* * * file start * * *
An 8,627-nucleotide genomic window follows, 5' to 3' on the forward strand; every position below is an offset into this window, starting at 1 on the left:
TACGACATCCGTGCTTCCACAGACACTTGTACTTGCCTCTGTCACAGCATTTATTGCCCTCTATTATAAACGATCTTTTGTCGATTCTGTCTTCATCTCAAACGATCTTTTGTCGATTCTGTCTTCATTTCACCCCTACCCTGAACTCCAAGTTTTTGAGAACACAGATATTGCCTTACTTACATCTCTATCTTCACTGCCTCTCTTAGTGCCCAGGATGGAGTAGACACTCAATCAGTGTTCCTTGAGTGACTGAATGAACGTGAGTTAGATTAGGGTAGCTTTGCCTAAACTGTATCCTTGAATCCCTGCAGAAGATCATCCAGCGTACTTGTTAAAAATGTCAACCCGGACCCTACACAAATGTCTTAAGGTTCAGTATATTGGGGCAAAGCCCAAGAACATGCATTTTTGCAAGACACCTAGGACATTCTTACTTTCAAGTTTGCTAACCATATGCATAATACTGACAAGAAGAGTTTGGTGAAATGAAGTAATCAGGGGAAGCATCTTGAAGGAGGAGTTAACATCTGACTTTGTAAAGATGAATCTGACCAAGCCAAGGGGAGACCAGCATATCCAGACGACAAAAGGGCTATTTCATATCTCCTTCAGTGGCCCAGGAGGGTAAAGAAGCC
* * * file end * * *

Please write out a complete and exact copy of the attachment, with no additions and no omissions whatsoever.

An 8,627-nucleotide genomic window follows, 5' to 3' on the forward strand; every position below is an offset into this window, starting at 1 on the left:
TACGACATCCGTGCTTCCACAGACACTTGTACTTGCCTCTGTCACAGCATTTATTGCCCTCTATTATAAACGATCTTTTGTCGATTCTGTCTTCATCTCAAACGATCTTTTGTCGATTCTGTCTTCATTTCACCCCTACCCTGAACTCCAAGTTTTTGAGAACACAGATATTGCCTTACTTACATCTCTATCTTCACTGCCTCTCTTAGTGCCCAGGATGGAGTAGACACTCAATCAGTGTTCCTTGAGTGACTGAATGAACGTGAGTTAGATTAGGGTAGCTTTGCCTAAACTGTATCCTTGAATCCCTGCAGAAGATCATCCAGCGTACTTGTTAAAAATGTCAACCCGGACCCTACACAAATGTCTTAAGGTTCAGTATATTGGGGCAAAGCCCAAGAACATGCATTTTTGCAAGACACCTAGGACATTCTTACTTTCAAGTTTGCTAACCATATGCATAATACTGACAAGAAGAGTTTGGTGAAATGAAGTAATCAGGGGAAGCATCTTGAAGGAGGAGTTAACATCTGACTTTGTAAAGATGAATCTGACCAAGCCAAGGGGAGACCAGCATATCCAGACGACAAAAGGGCTATTTCATATCTCCTTCAGTGGCCCAGGAGGGTAAAGAAGCC